When you're sweating your way to physical fitness, it's easy to focus solely on burning calories or shaping problem areas. The hamstrings, which are at the back of the thigh and connect the knee and hip, aren't usually targets for weight loss. But a healthy exercise routine works all major muscle groups, and healthy hamstrings can reduce leg, knee and hip pain. The hamstrings stabilize your movements during a forward lunge, and you can directly target the hamstrings by trying variations on a forward lunge.
The hamstrings are actually a group of tendons, rather than muscles, and they're controlled by a group of four thigh muscles, to which the hamstrings connect. Your hamstrings are at the back of your thigh and act on both the knee and hip. The hamstrings counteract the motions of the quadriceps, so exercises that require your quadriceps typically require your hamstrings to return you to your starting position.
Importance of Hamstrings
Like other tendons, the hamstrings are susceptible to pain and tension, particularly when the surrounding muscles aren't regularly stretched or exercised. Loosening up the hamstrings can alleviate tension in the thighs, back, knee and hips, according to the textbook "Mosby's Essential Sciences for Therapeutic Massage." A tear or tendinitis in your hamstrings can be excruciatingly painful, but regular exercise can strengthen the surrounding muscles and reduce your risk of hamstring injuries.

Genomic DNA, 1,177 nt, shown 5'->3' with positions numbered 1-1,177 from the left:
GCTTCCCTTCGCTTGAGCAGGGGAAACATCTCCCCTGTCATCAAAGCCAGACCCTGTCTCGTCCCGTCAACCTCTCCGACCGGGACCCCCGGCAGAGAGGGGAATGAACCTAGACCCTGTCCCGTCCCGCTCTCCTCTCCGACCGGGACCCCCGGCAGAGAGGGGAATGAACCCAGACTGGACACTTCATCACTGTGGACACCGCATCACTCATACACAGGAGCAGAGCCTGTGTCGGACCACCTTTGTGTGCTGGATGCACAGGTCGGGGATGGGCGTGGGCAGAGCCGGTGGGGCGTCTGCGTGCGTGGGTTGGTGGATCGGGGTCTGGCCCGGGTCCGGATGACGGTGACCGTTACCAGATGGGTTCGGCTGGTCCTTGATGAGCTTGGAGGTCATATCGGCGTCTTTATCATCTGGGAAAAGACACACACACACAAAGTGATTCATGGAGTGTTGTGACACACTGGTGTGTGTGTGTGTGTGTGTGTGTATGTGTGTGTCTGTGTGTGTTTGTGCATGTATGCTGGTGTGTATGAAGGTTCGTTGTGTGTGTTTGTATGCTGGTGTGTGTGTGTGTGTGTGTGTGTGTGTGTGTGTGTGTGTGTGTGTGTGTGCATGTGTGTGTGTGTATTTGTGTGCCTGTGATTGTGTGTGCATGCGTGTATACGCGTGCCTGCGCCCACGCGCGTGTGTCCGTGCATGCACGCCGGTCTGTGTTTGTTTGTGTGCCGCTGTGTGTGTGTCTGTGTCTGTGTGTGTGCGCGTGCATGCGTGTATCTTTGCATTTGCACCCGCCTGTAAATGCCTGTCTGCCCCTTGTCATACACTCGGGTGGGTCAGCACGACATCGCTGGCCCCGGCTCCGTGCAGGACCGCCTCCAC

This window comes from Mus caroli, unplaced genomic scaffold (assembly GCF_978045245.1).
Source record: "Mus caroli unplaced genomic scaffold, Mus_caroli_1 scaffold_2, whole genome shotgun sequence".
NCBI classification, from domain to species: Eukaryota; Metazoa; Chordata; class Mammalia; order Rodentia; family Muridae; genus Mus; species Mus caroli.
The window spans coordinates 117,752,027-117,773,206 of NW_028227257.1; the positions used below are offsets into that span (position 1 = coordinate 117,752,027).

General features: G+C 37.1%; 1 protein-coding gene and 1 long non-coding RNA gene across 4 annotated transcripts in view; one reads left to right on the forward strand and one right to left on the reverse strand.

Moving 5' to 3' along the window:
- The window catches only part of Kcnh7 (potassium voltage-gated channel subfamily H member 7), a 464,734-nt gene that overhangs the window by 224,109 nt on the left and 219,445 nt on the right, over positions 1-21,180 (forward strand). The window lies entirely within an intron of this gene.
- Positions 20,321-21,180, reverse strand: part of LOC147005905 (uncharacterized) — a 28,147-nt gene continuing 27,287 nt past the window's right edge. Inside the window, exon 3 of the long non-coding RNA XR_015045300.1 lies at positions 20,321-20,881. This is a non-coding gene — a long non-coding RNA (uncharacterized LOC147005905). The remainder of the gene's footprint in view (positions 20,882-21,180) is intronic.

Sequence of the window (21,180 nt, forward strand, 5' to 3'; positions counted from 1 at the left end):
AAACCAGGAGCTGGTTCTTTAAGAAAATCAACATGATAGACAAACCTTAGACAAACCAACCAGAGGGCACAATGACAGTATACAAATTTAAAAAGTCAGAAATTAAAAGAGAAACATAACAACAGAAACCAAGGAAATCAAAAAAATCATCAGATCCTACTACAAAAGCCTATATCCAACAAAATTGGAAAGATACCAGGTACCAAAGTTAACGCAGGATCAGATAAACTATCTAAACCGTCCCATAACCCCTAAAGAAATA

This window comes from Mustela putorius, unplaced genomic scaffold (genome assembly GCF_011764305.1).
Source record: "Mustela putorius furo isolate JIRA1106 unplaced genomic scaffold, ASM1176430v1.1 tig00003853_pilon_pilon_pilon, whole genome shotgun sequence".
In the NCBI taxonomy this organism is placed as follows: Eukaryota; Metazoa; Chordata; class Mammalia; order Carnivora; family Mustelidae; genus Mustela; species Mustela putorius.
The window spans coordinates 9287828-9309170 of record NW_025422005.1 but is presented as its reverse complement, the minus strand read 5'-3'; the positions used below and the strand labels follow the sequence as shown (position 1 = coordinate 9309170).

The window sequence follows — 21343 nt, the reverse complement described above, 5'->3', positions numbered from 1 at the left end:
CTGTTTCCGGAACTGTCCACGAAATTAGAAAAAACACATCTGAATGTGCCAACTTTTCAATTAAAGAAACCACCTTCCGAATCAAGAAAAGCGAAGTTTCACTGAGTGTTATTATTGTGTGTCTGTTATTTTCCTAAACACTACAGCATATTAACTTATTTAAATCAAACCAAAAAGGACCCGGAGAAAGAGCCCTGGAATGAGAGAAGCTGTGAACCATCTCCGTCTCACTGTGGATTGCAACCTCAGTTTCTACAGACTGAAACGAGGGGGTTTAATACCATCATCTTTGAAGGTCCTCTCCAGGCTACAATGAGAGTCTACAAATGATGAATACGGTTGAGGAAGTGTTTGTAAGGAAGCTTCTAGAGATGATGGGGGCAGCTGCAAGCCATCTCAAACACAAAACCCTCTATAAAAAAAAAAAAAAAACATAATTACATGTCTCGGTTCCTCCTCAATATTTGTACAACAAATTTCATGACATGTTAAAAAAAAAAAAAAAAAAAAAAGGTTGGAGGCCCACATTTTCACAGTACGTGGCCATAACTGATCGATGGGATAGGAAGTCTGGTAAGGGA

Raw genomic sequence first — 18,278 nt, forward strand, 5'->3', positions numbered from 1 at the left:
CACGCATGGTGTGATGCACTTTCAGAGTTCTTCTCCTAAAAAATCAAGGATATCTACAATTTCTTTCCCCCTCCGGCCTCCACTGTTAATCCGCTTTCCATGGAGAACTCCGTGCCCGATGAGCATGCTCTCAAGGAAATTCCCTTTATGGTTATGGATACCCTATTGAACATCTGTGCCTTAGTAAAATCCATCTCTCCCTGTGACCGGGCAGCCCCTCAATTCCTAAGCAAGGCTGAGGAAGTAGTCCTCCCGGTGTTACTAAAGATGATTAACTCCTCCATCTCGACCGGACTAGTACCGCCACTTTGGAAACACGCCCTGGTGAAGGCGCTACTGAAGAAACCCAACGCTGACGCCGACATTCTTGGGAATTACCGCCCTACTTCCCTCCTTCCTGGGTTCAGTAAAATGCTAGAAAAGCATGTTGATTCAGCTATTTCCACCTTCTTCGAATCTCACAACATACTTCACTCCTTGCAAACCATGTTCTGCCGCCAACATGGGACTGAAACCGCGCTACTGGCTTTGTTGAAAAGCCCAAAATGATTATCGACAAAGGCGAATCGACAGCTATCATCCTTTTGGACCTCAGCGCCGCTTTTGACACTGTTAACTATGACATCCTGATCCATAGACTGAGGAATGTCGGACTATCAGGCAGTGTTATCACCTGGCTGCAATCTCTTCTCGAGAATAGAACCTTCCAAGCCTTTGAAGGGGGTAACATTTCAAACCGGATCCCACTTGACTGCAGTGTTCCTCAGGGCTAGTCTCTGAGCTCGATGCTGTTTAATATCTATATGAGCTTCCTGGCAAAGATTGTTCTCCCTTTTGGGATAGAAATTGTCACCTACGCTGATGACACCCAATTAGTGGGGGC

A forward lunge works your hamstrings as you step backward out of the lunge. To do this lunge, position your feet shoulder-width apart and then take a large step forward. Your front foot should be 2 to 3 feet in front of your back foot. Then bend your knees and lower yourself to the ground until your back knee almost touches the floor. Straighten your knees and move your front foot to its original position to work your hamstrings, then repeat on the other side.
A backward lunge works your hamstrings more effectively than a forward lunge. Simply take your first step backward instead of forward, then lower yourself to the ground as if you're performing a standard lunge. To make the exercise even more challenging for your hamstrings, add hand weights. To maximize your thigh workout, try alternating between backward and forward lunges.
Van Thompson is an attorney and writer. A former martial arts instructor, he holds bachelor's degrees in music and computer science from Westchester University, and a juris doctor from Georgia State University. He is the recipient of numerous writing awards, including a 2009 CALI Legal Writing Award.